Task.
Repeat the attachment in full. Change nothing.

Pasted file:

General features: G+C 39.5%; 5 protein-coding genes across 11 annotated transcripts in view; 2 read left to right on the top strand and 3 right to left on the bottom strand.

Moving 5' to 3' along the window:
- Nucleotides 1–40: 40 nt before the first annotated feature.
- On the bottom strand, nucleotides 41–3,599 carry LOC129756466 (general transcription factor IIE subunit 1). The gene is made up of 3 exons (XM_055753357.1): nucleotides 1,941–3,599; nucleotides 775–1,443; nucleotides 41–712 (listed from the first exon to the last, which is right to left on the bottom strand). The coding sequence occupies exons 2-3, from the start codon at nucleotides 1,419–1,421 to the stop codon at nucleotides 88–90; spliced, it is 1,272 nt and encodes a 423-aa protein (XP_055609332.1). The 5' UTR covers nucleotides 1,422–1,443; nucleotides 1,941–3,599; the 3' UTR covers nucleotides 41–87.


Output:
General features: G+C 39.5%; 5 protein-coding genes across 11 annotated transcripts in view; 2 read left to right on the top strand and 3 right to left on the bottom strand.

Moving 5' to 3' along the window:
- Nucleotides 1–40: 40 nt before the first annotated feature.
- On the bottom strand, nucleotides 41–3,599 carry LOC129756466 (general transcription factor IIE subunit 1). The gene is made up of 3 exons (XM_055753357.1): nucleotides 1,941–3,599; nucleotides 775–1,443; nucleotides 41–712 (listed from the first exon to the last, which is right to left on the bottom strand). The coding sequence occupies exons 2-3, from the start codon at nucleotides 1,419–1,421 to the stop codon at nucleotides 88–90; spliced, it is 1,272 nt and encodes a 423-aa protein (XP_055609332.1). The 5' UTR covers nucleotides 1,422–1,443; nucleotides 1,941–3,599; the 3' UTR covers nucleotides 41–87.